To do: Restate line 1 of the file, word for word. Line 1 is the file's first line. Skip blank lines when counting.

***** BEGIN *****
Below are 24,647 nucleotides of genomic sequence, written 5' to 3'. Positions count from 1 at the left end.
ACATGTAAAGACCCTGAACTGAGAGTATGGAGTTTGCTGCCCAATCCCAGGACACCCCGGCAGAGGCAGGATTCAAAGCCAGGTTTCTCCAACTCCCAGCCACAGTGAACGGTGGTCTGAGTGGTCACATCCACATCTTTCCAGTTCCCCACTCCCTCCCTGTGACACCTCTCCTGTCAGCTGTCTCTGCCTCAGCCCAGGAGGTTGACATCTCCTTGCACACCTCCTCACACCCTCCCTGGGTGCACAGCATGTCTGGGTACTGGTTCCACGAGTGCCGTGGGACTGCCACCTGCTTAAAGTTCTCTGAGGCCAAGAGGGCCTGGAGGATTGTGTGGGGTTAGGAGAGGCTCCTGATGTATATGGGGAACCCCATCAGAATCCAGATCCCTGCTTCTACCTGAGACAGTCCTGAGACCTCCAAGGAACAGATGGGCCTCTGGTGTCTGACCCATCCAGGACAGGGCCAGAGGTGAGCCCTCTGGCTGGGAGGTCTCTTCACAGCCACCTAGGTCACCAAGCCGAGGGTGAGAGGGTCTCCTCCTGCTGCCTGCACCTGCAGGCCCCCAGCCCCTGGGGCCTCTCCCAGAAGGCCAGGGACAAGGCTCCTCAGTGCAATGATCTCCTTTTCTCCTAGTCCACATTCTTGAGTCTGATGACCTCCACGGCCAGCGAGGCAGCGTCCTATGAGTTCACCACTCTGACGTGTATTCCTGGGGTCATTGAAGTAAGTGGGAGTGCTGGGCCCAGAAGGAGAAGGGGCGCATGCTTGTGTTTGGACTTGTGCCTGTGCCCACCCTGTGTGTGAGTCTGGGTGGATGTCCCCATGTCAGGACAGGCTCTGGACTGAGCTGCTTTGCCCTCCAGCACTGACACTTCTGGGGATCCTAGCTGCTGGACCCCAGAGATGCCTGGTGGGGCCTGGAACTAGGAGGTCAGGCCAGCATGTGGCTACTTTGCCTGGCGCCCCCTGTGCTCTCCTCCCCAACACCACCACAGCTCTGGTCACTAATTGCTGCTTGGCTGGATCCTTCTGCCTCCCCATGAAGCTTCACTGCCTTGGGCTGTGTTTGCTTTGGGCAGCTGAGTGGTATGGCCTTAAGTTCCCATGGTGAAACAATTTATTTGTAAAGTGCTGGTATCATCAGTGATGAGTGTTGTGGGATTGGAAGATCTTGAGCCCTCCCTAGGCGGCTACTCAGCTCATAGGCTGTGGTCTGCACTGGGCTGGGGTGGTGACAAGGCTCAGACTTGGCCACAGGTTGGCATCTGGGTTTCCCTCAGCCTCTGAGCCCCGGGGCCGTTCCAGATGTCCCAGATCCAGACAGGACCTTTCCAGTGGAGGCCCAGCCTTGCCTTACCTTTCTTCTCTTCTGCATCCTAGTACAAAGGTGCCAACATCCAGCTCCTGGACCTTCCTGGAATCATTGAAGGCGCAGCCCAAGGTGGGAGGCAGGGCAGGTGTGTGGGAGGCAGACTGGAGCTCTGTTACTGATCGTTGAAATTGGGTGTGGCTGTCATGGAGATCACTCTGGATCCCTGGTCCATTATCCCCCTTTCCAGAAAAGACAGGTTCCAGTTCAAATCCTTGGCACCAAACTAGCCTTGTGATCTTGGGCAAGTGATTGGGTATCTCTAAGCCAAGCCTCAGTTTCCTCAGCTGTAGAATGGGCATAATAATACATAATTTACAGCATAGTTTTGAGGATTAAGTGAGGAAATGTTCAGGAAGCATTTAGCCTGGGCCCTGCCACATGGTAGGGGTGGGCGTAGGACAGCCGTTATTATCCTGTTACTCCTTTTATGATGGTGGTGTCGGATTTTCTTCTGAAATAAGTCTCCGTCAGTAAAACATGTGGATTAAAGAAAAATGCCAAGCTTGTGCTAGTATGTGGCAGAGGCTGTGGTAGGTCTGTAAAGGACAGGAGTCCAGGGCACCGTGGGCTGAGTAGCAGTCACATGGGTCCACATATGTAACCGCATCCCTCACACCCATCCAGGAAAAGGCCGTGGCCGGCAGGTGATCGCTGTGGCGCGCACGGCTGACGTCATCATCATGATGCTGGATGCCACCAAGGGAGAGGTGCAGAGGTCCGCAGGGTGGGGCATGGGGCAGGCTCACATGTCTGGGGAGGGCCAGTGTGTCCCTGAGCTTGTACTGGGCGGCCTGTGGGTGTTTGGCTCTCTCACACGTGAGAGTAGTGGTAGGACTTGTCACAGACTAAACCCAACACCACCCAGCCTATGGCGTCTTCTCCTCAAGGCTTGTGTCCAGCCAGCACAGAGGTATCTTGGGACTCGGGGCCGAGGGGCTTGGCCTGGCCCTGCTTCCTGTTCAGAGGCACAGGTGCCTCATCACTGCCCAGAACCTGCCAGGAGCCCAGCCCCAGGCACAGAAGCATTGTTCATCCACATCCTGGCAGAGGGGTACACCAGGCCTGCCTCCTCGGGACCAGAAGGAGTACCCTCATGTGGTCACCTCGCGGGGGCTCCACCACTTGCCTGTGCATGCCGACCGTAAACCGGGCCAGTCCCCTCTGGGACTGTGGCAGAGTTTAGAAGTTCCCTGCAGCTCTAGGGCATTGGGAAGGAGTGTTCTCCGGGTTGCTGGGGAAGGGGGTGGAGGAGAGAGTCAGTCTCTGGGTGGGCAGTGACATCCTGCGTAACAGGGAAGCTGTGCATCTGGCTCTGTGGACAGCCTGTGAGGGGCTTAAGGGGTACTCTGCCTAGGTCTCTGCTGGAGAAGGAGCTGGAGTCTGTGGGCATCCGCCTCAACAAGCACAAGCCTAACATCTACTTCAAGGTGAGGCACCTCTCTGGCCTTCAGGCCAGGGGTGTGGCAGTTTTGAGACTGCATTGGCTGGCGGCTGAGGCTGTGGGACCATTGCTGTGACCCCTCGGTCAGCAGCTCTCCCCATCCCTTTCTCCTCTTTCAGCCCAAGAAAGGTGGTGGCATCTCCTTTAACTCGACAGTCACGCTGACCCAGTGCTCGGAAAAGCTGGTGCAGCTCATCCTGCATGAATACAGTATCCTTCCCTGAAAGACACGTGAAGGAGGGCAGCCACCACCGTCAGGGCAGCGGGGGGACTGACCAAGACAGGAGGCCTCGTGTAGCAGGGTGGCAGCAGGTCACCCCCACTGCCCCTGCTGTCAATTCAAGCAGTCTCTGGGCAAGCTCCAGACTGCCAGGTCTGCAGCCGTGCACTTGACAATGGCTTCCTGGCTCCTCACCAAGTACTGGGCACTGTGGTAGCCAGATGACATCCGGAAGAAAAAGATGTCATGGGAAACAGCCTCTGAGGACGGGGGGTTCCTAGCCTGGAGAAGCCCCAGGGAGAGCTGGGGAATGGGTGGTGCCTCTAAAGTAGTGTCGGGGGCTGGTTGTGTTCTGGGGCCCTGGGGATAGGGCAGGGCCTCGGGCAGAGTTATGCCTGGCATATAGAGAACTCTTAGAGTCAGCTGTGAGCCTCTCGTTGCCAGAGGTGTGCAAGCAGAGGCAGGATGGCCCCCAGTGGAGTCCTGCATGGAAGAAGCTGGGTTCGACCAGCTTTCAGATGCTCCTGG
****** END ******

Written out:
Below are 24,647 nucleotides of genomic sequence, written 5' to 3'. Positions count from 1 at the left end.